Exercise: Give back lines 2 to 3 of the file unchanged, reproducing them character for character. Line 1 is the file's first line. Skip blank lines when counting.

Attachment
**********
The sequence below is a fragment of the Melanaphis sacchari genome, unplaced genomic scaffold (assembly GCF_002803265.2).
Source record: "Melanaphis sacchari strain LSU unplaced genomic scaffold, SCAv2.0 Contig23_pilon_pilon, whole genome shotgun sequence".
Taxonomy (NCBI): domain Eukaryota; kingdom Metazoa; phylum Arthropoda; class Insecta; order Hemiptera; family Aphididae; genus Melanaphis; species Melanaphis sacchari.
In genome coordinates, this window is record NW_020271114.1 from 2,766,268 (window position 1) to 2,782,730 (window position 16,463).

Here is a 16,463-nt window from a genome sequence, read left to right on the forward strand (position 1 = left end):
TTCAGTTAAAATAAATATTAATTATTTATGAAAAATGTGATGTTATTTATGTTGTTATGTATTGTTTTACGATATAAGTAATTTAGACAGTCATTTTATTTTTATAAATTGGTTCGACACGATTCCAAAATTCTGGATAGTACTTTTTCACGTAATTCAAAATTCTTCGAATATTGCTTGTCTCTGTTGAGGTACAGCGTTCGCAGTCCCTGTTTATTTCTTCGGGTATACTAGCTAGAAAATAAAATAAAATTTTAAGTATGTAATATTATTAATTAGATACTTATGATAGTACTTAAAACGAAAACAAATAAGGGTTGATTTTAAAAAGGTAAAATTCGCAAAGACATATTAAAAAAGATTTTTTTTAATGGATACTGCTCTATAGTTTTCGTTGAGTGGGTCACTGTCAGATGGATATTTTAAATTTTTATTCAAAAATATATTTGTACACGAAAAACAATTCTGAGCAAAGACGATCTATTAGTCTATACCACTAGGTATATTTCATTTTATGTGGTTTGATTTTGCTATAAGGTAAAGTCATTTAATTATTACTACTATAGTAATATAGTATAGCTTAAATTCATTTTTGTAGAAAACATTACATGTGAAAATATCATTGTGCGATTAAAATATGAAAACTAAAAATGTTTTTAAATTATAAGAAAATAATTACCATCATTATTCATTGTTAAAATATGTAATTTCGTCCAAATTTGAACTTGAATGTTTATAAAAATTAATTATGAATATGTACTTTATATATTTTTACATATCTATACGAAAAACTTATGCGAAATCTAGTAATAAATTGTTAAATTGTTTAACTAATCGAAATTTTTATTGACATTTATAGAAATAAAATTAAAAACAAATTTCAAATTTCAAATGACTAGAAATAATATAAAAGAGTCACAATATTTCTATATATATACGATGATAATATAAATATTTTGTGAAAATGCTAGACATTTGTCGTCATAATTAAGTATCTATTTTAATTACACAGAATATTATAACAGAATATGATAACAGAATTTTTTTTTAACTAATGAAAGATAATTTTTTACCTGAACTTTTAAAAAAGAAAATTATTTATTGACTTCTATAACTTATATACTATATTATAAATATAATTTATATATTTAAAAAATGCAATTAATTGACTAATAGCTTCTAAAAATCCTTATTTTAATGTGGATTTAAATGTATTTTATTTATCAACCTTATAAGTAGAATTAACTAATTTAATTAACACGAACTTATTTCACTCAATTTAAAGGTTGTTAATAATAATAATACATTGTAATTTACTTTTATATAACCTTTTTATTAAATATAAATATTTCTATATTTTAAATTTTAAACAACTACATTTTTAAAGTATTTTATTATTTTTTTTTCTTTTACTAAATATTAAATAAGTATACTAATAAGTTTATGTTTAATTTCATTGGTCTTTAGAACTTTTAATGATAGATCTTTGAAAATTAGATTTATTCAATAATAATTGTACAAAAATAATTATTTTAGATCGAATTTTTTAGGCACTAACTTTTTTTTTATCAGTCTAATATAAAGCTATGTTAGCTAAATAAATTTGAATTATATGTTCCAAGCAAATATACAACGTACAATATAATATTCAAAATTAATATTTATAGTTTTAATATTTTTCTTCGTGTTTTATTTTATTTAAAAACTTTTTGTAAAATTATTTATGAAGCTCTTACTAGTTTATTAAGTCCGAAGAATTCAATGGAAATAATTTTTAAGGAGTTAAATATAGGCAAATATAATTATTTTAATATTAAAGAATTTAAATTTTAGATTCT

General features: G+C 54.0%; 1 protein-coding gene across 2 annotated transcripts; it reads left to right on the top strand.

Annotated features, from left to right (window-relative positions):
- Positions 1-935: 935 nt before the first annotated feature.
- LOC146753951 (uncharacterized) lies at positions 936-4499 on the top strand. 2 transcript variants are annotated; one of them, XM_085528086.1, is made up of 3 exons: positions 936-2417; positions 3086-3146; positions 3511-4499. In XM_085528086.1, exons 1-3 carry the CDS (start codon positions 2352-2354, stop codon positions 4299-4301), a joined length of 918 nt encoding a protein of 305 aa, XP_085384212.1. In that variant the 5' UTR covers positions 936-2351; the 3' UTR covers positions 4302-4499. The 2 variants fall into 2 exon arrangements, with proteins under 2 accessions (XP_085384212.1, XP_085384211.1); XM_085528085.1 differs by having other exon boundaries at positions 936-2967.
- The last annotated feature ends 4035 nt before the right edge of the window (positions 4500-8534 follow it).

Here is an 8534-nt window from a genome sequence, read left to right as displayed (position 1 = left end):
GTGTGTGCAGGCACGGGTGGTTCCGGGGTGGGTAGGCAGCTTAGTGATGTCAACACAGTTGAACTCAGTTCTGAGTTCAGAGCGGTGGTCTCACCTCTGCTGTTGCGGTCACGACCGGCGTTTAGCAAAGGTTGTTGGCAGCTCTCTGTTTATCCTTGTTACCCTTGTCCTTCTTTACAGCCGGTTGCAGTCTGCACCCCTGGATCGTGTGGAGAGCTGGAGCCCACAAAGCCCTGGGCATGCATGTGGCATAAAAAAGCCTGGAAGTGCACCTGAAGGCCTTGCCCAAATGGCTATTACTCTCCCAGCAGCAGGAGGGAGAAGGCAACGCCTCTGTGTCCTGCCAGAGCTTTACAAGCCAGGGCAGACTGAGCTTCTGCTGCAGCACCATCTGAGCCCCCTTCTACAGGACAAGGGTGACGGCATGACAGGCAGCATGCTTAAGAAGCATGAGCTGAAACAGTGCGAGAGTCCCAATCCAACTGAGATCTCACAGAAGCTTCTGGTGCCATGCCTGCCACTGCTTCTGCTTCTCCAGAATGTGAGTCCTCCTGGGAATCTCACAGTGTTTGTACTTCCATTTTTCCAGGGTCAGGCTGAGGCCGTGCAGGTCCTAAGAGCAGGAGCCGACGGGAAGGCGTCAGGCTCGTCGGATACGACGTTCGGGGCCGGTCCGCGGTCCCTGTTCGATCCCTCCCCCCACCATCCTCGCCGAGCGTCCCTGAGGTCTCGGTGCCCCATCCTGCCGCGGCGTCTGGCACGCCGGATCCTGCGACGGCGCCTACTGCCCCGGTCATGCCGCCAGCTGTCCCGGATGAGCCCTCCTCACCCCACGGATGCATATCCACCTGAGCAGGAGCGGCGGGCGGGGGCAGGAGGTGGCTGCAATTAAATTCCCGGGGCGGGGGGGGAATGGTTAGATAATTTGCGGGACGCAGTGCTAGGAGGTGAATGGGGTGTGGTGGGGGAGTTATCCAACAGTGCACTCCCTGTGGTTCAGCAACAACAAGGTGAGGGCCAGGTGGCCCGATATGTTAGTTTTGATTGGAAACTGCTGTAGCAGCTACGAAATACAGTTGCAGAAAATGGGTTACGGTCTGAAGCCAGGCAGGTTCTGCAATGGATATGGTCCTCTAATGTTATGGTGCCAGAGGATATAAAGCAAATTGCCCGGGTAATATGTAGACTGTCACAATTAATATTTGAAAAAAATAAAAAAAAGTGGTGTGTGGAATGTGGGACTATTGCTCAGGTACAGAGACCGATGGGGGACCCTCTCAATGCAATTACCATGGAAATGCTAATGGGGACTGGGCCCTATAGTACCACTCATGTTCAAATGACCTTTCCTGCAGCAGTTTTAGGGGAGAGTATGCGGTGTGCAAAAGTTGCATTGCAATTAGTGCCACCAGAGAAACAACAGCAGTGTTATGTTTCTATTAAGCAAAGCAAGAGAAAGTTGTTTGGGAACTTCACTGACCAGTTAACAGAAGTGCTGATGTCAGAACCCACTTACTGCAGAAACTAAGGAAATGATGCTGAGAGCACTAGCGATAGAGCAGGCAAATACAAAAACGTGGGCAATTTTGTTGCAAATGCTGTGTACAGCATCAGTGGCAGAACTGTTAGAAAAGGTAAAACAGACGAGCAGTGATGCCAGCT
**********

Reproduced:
Source record: "Melanaphis sacchari strain LSU unplaced genomic scaffold, SCAv2.0 Contig23_pilon_pilon, whole genome shotgun sequence".
Taxonomy (NCBI): domain Eukaryota; kingdom Metazoa; phylum Arthropoda; class Insecta; order Hemiptera; family Aphididae; genus Melanaphis; species Melanaphis sacchari.